Sedge Sedge, n. [OE. segge, AS. secg; akin to LG. segge; -- probably named from its bladelike appearance, and akin to L. secare to cut, E. saw a cutting instrument; cf. Ir. seisg, W. hesg. Cf. {Hassock}, {Saw} the instrument.] 1. (Bot.) Any plant of the genus {Carex}, perennial, endogenous, innutritious herbs, often growing in dense tufts in marshy places. They have triangular jointless stems, a spiked inflorescence, and long grasslike leaves which are usually rough on the margins and midrib. There are several hundred species. [1913 Webster]

Note: The name is sometimes given to any other plant of the order {Cyperace[ae]}, which includes {Carex}, {Cyperus}, {Scirpus}, and many other genera of rushlike plants. [1913 Webster]

2. (Zo["o]l.) A flock of herons. [1913 Webster]

{Sedge hen} (Zo["o]l.), the clapper rail. See under 5th {Rail}.

{Sedge warbler} (Zo["o]l.), a small European singing bird ({Acrocephalus phragmitis}). It often builds its nest among reeds; -- called also {sedge bird}, {sedge wren}, {night warbler}, and {Scotch nightingale}. [1913 Webster]

The Collaborative International Dictionary of English. 2000.

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  • Sedge — may mean:Plants*Sedge, any of the numerous plants in the sedge family, Cyperaceae *Sedge or sweet sedge, a name for sweet flag ( Acorus calamus ), a marshland plant in the Acoraceae family *Sedge, a name for yellow flag iris ( Iris pseudacorus ) …   Wikipedia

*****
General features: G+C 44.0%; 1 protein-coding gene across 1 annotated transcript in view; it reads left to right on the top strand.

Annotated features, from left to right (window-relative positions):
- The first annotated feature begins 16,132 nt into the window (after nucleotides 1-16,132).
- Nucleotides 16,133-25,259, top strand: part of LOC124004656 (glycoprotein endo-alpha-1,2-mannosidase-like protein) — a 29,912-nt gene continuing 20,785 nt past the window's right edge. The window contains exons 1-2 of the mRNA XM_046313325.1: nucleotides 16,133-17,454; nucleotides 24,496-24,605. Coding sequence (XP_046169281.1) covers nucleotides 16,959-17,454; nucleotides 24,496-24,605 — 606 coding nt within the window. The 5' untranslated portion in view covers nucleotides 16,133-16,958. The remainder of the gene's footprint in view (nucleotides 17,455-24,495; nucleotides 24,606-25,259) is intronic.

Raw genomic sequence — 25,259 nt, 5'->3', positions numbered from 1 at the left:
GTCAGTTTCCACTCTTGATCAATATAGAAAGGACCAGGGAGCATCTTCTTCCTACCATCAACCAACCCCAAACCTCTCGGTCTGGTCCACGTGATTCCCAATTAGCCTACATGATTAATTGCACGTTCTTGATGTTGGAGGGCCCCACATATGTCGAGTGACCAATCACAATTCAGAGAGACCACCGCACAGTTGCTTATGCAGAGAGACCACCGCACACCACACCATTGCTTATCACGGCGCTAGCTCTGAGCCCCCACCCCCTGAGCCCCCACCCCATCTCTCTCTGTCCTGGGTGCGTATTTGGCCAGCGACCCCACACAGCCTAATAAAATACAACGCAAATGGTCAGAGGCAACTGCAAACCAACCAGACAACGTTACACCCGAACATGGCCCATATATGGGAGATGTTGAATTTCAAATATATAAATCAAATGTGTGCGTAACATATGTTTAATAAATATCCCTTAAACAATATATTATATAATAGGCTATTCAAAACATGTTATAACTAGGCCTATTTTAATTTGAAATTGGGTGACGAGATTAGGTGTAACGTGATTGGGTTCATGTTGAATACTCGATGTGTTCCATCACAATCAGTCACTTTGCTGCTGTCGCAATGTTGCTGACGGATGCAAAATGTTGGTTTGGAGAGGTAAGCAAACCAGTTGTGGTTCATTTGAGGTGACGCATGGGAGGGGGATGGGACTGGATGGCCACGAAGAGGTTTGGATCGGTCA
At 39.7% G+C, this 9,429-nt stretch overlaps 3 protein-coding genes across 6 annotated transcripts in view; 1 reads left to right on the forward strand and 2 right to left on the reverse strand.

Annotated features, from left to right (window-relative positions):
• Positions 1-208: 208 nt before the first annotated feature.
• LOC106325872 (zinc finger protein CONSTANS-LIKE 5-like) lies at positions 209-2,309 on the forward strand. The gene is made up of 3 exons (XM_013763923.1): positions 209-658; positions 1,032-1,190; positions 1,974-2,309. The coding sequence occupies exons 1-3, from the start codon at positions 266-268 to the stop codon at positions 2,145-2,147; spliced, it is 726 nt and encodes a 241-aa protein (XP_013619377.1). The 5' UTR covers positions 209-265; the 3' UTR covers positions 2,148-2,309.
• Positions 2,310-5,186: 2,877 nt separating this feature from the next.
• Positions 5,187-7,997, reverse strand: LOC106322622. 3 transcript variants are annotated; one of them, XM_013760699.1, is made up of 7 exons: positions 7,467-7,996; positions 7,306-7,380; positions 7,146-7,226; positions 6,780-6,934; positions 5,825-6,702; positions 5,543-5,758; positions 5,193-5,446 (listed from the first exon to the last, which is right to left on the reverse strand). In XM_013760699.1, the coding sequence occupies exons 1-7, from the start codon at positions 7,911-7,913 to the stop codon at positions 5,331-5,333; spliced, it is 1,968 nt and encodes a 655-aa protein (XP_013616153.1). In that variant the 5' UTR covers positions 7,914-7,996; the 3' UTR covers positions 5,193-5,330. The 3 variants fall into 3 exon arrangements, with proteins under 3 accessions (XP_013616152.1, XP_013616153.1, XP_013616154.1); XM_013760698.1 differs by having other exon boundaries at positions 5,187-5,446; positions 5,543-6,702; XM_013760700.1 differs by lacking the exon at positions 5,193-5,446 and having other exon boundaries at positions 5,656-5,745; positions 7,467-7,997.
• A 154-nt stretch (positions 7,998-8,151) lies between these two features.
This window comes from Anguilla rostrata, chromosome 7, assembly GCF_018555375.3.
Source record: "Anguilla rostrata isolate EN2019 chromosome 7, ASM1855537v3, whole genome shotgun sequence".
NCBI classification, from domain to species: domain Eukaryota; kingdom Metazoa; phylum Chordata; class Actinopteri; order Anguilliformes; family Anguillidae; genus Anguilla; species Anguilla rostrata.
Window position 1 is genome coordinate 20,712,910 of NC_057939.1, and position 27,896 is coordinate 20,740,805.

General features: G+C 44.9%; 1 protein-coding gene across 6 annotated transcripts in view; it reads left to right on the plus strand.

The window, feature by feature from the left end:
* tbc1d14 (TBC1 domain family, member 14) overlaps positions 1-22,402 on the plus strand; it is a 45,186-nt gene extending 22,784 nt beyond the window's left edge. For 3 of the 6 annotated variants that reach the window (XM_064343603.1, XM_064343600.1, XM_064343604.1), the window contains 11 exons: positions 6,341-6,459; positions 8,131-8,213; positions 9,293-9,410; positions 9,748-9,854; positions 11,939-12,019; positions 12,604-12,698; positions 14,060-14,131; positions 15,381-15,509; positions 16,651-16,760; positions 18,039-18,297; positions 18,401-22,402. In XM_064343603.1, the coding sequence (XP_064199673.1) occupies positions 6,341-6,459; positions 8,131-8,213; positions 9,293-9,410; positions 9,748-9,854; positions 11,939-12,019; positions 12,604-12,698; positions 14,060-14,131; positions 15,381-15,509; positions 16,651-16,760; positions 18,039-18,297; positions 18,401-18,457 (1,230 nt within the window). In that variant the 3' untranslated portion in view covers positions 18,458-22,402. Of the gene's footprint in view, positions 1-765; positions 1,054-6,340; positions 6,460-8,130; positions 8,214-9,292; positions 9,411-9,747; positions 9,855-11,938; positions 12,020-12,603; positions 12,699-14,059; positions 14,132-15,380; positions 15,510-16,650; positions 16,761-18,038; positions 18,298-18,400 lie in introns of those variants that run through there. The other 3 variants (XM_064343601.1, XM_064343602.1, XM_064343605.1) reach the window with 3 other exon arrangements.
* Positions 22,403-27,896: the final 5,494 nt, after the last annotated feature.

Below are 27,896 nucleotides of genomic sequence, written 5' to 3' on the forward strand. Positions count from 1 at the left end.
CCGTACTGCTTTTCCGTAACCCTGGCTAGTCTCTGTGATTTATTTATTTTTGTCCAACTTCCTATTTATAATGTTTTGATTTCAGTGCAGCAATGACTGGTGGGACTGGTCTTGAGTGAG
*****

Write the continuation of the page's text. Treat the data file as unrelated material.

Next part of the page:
• sedge — [sej] n. [ME segge < OE secg, akin to sagu, SAW1: from the shape of the leaves] any of the plants of the sedge family often found on wet ground or in water, having usually triangular, solid stems, three rows of narrow, pointed leaves, and… …   English World dictionary

  • sedge — [sedʒ] n [U] [: Old English; Origin: secg] a plant similar to grass that grows in wet ground and on the edge of rivers and lakes …   Dictionary of contemporary English

  • sedge — [ sedʒ ] noun uncount a plant like grass that grows in wet areas …   Usage of the words and phrases in modern English

  • sedge — (n.) coarse grass like plant growing in wet places, O.E. secg, from P.Gmc. *sagjoz (Cf. Low Ger. segge, Ger. Segge), from PIE root *sek cut (Cf. O.E. secg sword ), on notion of plant with cutting leaves (Cf. etymological sense of gladiolus, and… …   Etymology dictionary

  • sedge — ► NOUN ▪ a grass like plant with triangular stems and inconspicuous flowers, growing typically in wet ground. ORIGIN Old English …   English terms dictionary

  • sedge — noun Etymology: Middle English segge, from Old English secg; akin to Middle High German segge sedge, Old English sagu saw more at saw Date: before 12th century any of a family (Cyperaceae, the sedge family) of usually tufted monocotyledonous… …   New Collegiate Dictionary

  • sedge — /sej/, n. 1. any rushlike or grasslike plant of the genus Carex, growing in wet places. Cf. sedge family. 2. any plant of the sedge family. 3. siege (def. 5). [bef. 900; ME segge, OE secg; akin to SAW1; presumably so named from its sawlike edges] …   Universalium

  • sedge — n. 1 any grasslike plant of the genus Carex with triangular stems, usu. growing in wet areas. 2 an expanse of this plant. Phrases and idioms: sedge warbler (or wren) a small warbler, Acrocephalus schoenobaenus, that breeds in sedge. Derivatives:… …   Useful english dictionary

  • Sedge — Recorded as Sedge, Sedger, Setch, Sedgman, Sedgeman, and locationally Sedgefield, from the village of the same spelling in County Durham, and Sedgeworth or Sedgewood, the name means the same, a now lost village in the county of Norfolk, this is… …   Surnames reference

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